Harriet Miers: No judicial opinions, but she has written about Bush’s dog
Reaching out to his office staff, George W. Bush has nominated one of them, old Texas pal Harriet Miers, to the Supreme Court.
I told you yesterday that Halloween was coming early this year. Once again, Bush is rewarding personal loyalty at the expense of the country. She has no record as a judge, but she has spent quite a bit of time helping Bush prepare for his speeches and overseeing the paperwork as his official secretary. I’m not knocking secretaries or secretarial work — but Miers is simply one of Bush’s aides. That’s it.
This is an instance of court cronyism unmatched since LBJ put pal Abe Fortas on the court in the ’60s and later tried unsuccessfully to make him Chief Justice of the United States.
Fortas, at least, had had a long history of involvement in social issues and key court cases, like Gideon v. Wainwright
In an interesting twist of SCOTUS history, Fortas was eventually forced off the court after he was linked to a scandalous financier, but Nixon replaced him with Harry Blackmun, who had been a judge — and who later went on to author Roe v. Wade.
How could anybody have foreseen that turn of events? And how could I have known yesterday, when I wrote about that cute little feller Barney, that the POTUS’s terrier would again come into play today as a legit part of a news story?
Turns out that although Miers has issued zero legal opinions, she has written about Barney. In August 2004, on the Bush regime’s interactive Ask the White House, Miers took to the keyboard to answer questions. Here was one of the exchanges:
Harriet Miers: The President throws the horseshoes to Barney, and Barney runs after them. Metal horseshoes are too heavy for Barney to lift, so he doesn’t carry them around. Instead he moves them around with his nose. He has figured out pretty quickly how to get under the horseshoe enough to flip it over. As you know, the President loves horsing around with Barney.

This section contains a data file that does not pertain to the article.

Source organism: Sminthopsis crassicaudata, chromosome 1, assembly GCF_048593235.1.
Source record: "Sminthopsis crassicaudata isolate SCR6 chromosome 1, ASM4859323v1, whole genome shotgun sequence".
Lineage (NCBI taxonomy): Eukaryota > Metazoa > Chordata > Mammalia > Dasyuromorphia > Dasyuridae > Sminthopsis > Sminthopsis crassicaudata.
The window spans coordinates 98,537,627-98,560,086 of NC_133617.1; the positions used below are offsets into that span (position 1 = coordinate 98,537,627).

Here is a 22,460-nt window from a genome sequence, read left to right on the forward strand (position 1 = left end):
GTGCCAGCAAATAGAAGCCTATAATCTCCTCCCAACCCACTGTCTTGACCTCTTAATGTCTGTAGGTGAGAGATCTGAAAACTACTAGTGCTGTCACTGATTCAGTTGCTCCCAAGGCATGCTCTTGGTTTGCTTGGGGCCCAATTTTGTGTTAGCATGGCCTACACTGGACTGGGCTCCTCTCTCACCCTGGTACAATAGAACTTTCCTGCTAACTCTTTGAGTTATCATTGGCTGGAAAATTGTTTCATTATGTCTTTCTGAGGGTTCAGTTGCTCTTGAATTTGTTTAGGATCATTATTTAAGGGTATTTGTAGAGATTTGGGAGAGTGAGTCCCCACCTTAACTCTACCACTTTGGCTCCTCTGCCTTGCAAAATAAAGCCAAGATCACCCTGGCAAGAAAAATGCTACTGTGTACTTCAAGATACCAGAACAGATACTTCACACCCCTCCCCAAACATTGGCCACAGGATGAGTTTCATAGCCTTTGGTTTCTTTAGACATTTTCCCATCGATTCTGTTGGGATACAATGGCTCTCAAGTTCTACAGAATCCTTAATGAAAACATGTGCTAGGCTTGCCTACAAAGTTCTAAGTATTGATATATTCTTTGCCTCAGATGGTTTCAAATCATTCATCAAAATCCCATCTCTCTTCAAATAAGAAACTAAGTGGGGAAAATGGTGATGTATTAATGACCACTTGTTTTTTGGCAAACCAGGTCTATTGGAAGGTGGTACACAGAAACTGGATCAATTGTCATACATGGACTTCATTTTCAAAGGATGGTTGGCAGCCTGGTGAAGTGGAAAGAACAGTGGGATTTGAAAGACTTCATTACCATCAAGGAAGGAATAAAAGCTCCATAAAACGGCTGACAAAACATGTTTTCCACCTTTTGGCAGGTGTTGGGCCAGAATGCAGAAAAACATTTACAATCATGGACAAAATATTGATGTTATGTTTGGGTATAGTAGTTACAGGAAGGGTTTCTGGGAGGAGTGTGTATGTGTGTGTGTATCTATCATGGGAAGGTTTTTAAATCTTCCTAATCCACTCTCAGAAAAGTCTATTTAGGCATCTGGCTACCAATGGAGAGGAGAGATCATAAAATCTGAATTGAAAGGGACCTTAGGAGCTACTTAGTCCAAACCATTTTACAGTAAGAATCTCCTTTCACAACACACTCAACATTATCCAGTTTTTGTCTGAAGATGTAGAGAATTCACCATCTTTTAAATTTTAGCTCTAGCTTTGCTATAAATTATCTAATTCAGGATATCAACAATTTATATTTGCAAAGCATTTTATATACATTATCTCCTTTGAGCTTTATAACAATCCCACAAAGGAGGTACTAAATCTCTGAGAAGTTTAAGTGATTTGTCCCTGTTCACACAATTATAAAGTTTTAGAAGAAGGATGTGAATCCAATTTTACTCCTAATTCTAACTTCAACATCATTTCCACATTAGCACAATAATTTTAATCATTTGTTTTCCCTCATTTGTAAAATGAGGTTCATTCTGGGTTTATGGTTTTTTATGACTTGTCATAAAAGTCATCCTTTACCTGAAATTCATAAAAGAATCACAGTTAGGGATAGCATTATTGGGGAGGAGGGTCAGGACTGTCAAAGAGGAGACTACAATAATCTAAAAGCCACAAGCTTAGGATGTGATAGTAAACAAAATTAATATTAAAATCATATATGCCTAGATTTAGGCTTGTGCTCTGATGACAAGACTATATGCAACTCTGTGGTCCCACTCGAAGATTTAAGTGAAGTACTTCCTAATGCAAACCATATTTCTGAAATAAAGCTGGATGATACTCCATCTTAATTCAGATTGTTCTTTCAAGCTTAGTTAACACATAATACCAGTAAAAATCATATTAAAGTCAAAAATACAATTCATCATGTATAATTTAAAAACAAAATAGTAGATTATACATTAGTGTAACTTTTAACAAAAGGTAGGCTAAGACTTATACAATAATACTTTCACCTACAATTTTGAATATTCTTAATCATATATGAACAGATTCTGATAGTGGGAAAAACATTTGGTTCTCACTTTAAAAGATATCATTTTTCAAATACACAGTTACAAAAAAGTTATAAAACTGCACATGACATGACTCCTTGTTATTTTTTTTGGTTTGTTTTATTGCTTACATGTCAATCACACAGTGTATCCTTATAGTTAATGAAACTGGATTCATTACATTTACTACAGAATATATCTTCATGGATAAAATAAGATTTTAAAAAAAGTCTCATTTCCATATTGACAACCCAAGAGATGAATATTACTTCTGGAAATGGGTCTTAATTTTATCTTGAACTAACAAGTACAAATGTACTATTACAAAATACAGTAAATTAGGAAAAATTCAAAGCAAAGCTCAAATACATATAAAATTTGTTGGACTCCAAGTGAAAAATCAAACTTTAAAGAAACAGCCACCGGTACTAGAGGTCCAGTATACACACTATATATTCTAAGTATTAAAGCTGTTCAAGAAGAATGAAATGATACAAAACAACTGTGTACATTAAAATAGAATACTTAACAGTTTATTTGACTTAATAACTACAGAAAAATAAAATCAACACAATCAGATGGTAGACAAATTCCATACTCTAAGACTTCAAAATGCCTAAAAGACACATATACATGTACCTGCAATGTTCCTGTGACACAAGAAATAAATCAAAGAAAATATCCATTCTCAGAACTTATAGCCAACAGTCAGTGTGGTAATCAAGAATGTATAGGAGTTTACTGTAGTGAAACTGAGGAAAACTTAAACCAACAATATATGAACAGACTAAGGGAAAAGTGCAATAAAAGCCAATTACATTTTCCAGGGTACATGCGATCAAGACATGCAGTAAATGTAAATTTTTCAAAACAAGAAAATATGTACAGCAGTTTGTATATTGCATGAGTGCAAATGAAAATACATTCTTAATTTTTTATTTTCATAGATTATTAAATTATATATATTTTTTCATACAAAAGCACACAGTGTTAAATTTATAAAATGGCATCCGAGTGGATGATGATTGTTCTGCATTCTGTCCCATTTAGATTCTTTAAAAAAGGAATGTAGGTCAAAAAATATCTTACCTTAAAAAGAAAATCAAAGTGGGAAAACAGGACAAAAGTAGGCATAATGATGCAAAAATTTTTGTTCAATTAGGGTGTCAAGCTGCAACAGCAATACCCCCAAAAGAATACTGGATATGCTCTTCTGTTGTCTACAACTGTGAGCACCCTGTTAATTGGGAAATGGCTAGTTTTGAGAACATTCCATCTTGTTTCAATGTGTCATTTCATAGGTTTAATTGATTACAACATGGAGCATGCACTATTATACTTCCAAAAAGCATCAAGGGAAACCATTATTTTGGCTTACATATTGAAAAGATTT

Bush described Miers this morning as someone who has “devoted her life to the rule of law.” What would he know about that?
For that matter, what would she know? Early in his term, Miers was the White House Staff Secretary, in charge of the paperwork that comes through the Oval Office. Just before the unjustified invasion of Iraq, she was performing her duties faithfully by helping Bush prepare his State of the Union speech.
When Bush put another crony, Alberto Gonzales, over at Justice to replace John Ashcroft, Miers became the White House counsel. That still doesn’t qualify her to be on the Supreme Court.
You’ll hear arguments that, well, Bill Rehnquist was never a judge before Nixon put him on the Supreme Court. Yeah, well, that proves my point. Rehnquist was just a lawyer and sleazy GOP operative in Phoenix before he traded his black hat for a black robe.
And there are degrees of cronyism. Rehnquist was the kind of lawyer who stopped blacks and Latinos from voting, as I’ve noted. At least in the case of LBJ’s court cronyism, the operative in question, Fortas, had actually worked to help marginalized people get legal representation when facing criminal charges.
Back to Miers: In Texas, she was a bigwig in the legal establishment, but not exactly a notable legal mind. Bush, however, did think enough of her that he made her chief of the Texas Lottery Commission.
Next thing you know, bingo!, she’s on the Supreme Court.